But that's another story, as is 'downsizing'; and the bells are lulling my senses as I turn back the years. I'll leave you with the photo that begins my saga of de-cluttering this old 16th century farmhouse. It's surprising the unfulfilled dreams you uncover when you reach below the surface. Just the two of us now, rattling around in so many rooms, so many nooks and crannies; and all filled with memories that have to be disposed of - or at least the visible evidence of so much of our life here.

beginning downsizing (I'm rather ashamed of this)


  1. tremendously interesting post Ann - I loved reading it. You are doing a good thing in your downsizing project - just a little bit at a time gets you there. xxx

  2. Ha! I love your desk! I bet you know where everything is, too. I was wondering if the wee fox went and had a cup of tea in town leading all the hounds and huntsmen to follow...

  3. Wow, the hunt looks amazing - and doing it in all that wet! Glad you didn't plant yourself headfirst in the pavers!

  4. I just sat in awe at your pictures of the Hunt..I did not realise they actually still happened..even though many diaspprove from what i have read it looks like it would and could be 100 years ago.What an amazing villiage you live in,just wonderful.Don't be ashamed of your corner it holds a wealth of knowledge and truth be known we are all sitting in a corner simialr writing on our laptops.I really enjoyd this blog and found myself daydreaming and actually being there. thanks for sharing so much.Carole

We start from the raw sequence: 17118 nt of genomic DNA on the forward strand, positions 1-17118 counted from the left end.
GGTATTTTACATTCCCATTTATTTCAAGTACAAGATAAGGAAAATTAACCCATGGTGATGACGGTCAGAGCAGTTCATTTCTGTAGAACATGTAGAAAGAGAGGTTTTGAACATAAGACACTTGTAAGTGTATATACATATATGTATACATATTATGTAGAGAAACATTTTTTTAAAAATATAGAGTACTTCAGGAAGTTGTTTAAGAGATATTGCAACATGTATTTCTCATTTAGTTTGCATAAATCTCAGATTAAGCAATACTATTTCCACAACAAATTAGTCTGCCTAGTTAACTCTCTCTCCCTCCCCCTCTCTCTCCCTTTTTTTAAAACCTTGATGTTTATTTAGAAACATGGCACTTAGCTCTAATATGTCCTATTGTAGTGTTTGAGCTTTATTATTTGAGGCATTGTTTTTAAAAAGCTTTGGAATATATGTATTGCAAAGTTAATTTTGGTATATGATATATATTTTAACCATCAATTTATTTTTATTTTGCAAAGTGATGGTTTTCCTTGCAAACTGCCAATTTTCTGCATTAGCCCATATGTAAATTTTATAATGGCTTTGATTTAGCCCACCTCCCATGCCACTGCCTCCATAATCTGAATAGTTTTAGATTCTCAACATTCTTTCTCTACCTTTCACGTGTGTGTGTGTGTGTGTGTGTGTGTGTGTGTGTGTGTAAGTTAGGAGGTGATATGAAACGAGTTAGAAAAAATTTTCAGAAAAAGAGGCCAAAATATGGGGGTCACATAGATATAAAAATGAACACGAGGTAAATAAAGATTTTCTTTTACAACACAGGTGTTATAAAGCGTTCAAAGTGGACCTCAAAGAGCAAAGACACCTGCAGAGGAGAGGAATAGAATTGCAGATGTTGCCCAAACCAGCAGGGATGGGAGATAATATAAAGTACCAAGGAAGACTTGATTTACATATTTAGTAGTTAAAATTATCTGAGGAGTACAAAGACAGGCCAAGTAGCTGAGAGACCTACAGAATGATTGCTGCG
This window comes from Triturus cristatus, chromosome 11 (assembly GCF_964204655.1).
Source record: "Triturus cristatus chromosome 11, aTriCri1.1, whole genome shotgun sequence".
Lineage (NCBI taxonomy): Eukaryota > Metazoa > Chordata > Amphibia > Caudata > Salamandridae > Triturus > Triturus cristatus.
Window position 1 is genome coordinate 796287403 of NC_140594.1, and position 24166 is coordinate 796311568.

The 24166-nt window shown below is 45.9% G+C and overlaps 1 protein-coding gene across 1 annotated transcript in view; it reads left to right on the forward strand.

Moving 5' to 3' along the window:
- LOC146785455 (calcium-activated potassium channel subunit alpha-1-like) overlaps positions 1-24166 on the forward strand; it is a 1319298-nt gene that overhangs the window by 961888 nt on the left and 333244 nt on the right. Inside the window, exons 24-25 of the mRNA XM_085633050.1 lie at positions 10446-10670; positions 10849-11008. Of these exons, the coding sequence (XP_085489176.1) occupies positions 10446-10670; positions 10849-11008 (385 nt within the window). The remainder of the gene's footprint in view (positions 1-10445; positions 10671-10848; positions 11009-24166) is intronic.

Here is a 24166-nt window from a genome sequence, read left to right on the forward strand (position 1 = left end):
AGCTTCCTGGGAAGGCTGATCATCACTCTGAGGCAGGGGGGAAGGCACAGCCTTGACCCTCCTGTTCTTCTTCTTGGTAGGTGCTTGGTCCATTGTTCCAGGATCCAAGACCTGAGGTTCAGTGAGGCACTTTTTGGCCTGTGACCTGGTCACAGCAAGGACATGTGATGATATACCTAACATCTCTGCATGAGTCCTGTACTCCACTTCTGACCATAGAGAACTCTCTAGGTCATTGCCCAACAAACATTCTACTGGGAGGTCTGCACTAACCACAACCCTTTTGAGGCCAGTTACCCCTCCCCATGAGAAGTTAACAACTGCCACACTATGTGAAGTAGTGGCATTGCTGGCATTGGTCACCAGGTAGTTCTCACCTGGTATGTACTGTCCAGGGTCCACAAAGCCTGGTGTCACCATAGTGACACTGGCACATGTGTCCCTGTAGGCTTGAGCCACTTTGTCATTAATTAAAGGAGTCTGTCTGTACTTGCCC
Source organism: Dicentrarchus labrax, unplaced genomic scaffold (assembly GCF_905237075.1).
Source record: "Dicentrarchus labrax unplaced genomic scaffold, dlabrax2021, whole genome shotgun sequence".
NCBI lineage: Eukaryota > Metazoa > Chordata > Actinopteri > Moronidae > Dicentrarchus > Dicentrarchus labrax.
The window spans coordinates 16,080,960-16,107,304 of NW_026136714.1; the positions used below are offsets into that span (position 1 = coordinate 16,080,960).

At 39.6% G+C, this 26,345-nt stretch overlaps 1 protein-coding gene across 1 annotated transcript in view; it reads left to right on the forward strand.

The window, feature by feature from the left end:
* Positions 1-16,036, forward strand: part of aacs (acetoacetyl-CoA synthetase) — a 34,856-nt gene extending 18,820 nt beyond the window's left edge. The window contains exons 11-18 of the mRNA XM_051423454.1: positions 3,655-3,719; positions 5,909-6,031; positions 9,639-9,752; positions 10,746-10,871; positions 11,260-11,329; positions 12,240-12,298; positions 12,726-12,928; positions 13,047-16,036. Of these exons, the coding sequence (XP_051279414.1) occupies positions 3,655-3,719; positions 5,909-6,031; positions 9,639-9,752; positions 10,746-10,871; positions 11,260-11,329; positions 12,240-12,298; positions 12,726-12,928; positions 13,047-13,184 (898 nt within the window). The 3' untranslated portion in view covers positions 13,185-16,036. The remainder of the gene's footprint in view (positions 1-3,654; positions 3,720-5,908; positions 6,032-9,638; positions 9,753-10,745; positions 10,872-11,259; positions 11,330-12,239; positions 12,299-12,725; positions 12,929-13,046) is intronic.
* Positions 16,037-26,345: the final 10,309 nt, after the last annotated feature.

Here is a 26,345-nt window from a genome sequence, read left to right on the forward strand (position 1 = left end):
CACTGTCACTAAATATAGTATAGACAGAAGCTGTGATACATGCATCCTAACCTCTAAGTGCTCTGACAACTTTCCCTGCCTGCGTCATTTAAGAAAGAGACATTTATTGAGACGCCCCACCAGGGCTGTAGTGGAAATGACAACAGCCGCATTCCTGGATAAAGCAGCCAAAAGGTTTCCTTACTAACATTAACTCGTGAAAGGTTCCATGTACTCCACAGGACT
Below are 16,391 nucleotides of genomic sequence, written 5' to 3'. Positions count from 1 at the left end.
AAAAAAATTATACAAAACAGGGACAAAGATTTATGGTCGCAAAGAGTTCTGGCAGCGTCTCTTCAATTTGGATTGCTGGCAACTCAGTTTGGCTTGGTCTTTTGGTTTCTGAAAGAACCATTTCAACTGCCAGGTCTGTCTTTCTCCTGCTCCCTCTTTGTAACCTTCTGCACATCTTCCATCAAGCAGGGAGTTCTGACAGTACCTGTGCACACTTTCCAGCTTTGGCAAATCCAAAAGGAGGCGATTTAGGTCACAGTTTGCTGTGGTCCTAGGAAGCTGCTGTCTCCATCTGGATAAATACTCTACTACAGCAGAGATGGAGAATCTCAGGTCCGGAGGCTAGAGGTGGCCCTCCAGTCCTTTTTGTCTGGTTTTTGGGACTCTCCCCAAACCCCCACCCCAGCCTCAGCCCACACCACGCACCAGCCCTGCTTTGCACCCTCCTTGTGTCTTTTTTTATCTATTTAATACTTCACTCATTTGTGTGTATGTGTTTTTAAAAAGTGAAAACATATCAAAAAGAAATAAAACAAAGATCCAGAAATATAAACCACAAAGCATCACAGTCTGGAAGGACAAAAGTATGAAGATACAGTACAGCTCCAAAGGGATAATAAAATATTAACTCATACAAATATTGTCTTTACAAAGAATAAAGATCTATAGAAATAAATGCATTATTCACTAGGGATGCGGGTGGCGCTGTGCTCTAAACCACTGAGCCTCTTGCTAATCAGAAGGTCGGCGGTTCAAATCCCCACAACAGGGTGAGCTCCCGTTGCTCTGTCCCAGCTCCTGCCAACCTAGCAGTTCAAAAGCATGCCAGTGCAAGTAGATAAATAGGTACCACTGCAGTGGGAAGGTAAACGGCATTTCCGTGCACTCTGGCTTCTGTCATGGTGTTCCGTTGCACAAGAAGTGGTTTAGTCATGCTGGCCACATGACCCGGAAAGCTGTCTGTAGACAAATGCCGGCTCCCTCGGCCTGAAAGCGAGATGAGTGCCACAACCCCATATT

5. What a wonderful view from your window - we only see COWS!! As for your last photo, that looks awfully familiar to me - and any other busy person with an enquiring mind and lots to do! Does that mean you will be moving from your lovely home then? As you know, we are downsizing - if ANYONE EVER comes to view/buy this place!

  6. I'm glad you showed your desk, it makes me feel better about the fact that my whole house is in a similar state of affairs :D

  7. Stunning and magical photos of the hunt, I am mesmerizied by them.
    I am de-cluttering also. Your desk looks just fine, don't worry, your a working journalist and blogger, if the cyber-world doesn't like it, oh well.
    Enjoy your de-cluttering adventures.

  8. Ah yes, the beginning of the de-cluttering: always more inspiring than the middle when you reach the stage you can't see the floor or a near-future time when you will ever again - good luck!

  9. My desk is right now rather unnaturally clear as it shares the guest room space and we have had guests. Looks are deceiving, however, as I merely shifted the notebooks, photos, important papers and snippets to other spots--any place they could be cached.